Phylogenetic analysis and dating
Phylogenetic analysis was performed on all albumin1 homologs detected in the broomrape species (Phelipanche, Orobanche) as well as all other previously known albumin1 sequences and sequences obtained from additional legume species via PCR and cloning (see below). Albumin1 is reported to be restricted to papilionoid legume species (including Medicago). Low stringency BLAST searches (using E-value cutoff of e-5; tBLASTx, BLASTp, and psiBLAST) of diverse angiosperm databases including NCBI nr database, PlantGDB, Phytozome database and SOL genome network (Versions of all databases are before May 2012), failed to detect any additional homologs outside legumes. MUSCLE  was used to produce a multiple sequence alignment of the translated amino acid sequences; a custom java program was used to force nucleotide sequences onto the corresponding amino acid alignment sequences to yield a DNA sequence alignment consistent with the translated sequences. ML phylogeny was obtained using RAxML, version 7.0.4  with the following parameters: raxmlHPC –f a –x 12345 –p 12345 -# 100 –m GTRGAMMA –s alignmentsFile –n OutputFile. Multiple sequence alignments and phylogeny files were deposited in TreeBASE with submission ID: 138787 (http://purl.org/phylo/treebase/phylows/study/TB2:S13878). Genomic sequence data could be downloaded from the following link, http://www.atcgu.com/albumin1_HGT_BMC_data.zip. Bayesian analysis was performed with BEAST version 1.6.1 , using the following parameters: substitution model : GTR, base frequencies : estimated, site heterogeneity model : gamma, clock model : relaxed clock (uncorrelated exp), tree prior : speciation (yule process), MCMC : length of chain 10000000, Log parameters every 1000 chain. Tracer version 1.4  was used to determine the performance of the BEAST output. Tracer burn-in state is 1000000. All ESS are larger than 196.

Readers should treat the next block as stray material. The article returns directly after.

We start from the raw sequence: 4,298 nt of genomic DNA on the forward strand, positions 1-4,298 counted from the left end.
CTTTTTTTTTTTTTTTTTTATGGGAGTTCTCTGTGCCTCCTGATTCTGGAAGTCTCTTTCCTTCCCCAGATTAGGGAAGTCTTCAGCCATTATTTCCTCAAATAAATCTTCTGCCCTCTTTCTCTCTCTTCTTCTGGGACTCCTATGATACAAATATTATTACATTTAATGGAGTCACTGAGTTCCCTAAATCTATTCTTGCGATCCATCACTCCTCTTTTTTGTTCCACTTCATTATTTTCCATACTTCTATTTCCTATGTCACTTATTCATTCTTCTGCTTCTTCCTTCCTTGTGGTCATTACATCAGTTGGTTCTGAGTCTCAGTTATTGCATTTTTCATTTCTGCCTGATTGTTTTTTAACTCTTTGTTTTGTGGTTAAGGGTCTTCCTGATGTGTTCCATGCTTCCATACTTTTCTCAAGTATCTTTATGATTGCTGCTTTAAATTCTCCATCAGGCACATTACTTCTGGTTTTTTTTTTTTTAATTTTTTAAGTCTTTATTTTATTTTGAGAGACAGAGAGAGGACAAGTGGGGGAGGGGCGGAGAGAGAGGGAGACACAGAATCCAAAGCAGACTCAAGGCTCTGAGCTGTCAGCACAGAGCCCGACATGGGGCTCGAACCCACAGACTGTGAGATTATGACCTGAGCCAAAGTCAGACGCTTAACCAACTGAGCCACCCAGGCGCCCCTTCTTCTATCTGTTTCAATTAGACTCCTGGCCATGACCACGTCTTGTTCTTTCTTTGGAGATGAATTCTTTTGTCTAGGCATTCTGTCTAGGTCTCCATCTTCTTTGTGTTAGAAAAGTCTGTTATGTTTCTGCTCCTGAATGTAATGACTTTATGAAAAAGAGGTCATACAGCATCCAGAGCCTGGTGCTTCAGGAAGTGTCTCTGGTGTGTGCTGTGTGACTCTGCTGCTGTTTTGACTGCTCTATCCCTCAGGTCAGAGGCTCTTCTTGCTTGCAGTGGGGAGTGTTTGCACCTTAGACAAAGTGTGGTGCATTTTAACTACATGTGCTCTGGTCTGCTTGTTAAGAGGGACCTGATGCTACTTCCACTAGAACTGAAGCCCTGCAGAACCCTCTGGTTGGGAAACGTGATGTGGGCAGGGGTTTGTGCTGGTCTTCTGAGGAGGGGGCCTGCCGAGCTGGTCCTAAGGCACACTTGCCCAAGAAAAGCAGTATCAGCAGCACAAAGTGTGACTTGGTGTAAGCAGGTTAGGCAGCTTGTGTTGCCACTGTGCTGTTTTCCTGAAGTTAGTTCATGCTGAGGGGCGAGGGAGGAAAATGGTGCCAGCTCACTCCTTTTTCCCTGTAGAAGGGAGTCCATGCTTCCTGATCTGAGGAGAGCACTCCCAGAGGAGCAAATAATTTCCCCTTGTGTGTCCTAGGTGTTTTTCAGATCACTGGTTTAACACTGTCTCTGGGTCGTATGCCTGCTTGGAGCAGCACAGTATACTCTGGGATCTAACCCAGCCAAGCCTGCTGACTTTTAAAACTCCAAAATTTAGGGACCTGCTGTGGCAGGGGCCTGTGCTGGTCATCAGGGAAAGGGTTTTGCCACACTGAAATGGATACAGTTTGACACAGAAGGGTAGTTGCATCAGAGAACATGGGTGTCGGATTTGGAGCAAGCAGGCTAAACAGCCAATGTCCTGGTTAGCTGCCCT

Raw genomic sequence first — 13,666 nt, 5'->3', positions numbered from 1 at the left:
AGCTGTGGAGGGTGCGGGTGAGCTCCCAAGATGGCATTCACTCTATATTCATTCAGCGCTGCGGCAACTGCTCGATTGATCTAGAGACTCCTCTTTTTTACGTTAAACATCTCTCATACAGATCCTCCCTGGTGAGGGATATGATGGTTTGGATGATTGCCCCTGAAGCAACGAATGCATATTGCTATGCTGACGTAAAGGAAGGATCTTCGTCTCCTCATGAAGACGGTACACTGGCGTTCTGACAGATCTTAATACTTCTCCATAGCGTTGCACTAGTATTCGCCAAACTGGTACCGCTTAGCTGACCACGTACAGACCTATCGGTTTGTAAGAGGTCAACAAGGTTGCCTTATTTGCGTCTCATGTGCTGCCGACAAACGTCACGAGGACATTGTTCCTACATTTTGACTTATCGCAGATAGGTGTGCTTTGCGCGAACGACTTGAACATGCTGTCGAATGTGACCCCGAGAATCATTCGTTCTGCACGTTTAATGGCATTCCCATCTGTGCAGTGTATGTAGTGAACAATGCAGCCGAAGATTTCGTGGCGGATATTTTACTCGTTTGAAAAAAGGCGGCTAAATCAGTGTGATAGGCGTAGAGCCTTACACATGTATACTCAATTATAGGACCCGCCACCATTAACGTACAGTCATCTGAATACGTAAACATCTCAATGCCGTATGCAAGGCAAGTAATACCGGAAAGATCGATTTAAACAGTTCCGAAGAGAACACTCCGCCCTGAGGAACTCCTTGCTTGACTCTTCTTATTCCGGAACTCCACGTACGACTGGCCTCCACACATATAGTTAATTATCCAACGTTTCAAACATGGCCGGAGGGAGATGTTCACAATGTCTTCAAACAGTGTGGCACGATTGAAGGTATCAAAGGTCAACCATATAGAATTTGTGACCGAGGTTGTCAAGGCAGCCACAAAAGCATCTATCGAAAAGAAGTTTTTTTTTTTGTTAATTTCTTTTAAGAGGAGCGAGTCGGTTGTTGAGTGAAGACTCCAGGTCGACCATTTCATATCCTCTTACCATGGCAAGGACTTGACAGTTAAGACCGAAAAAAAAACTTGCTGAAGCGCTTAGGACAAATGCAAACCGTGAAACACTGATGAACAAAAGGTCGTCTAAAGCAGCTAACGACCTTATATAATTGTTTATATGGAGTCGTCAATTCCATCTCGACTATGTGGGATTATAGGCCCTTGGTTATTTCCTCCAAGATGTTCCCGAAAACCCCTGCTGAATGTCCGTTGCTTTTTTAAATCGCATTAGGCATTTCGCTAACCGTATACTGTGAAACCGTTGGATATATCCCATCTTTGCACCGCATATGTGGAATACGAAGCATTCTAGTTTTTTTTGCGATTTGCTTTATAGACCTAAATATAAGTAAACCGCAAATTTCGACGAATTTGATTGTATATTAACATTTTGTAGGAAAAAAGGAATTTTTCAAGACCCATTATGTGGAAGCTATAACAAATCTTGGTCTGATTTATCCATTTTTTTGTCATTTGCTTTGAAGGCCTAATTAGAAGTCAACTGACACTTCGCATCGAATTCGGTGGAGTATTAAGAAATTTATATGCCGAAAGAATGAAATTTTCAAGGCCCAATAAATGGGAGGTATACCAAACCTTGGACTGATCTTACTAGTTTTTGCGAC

The potential HGT acquisition time was estimated by BEAST v1.6.1 using the same alignment. We assigned one calibration point: the most recent common ancestor (MRCA) of Pisum/Medicago/Astragalus/Onobrychis, of which the prior was treated as fitting a normal distribution with mean set to 39 mya and stdev of 2.4 mya . We also created taxon groups of Onobrychis/Orobanche/Phelipanche, Orobanche/Phelipanche, and a taxon group just containing Phelipanche genes. The other settings are the same as described above in Phylogenetic analysis section. Tracer was used to analyze the output of BEAST to report the estimated mean and 95% HPD range of divergence time of the previously defined taxon groups (16 Mya: 95% HPD is 11-21 mya. 11 Mya: 95% HPD is 6-16 Mya. 5 Mya: 95% HPD is 3-7 my.). Similar patterns were observed within the BEAST confidence ranges when dates were estimated with r8s  (results not shown).
KNOTTIN structure validation and 3D structure simulation
HGT candidates were confirmed to be KNOTTIN proteins using the prediction program provided by the KNOTTIN database [31, 69]. Amino acid sequences were first confirmed as KNOTTIN structures using Knoter1D program offered by the KNOTTIN database. Knoter1D scores larger than 20 are determined to be KNOTTIN protein structures. Confirmed amino acid sequences (all the albumin1 sequences in Phelipanche) were input in Knoter1D3D program and pdb files were generated by this program.
dN, dS and dN/dS calculation
HyPhy version 2.0 was used to calculate dN, dS and dN/dS ratios . Treefiles and multiple sequence alignments of albumin 1 coding sequences were imported into HyPhy with the ML phylogeny based on the above analysis. Analyses were focused on broomrape species plus three most closely related legume species. Calculations were performed using the following parameters: partition type: codon; substitution model: MG94xHKY85_3x4; parameters: local; equilibrium freqs: estimate. HyPhy was also used in functional constraint analyses among sites using the empirical Bayes technique, detailed results are in Additional file 10: Table S4.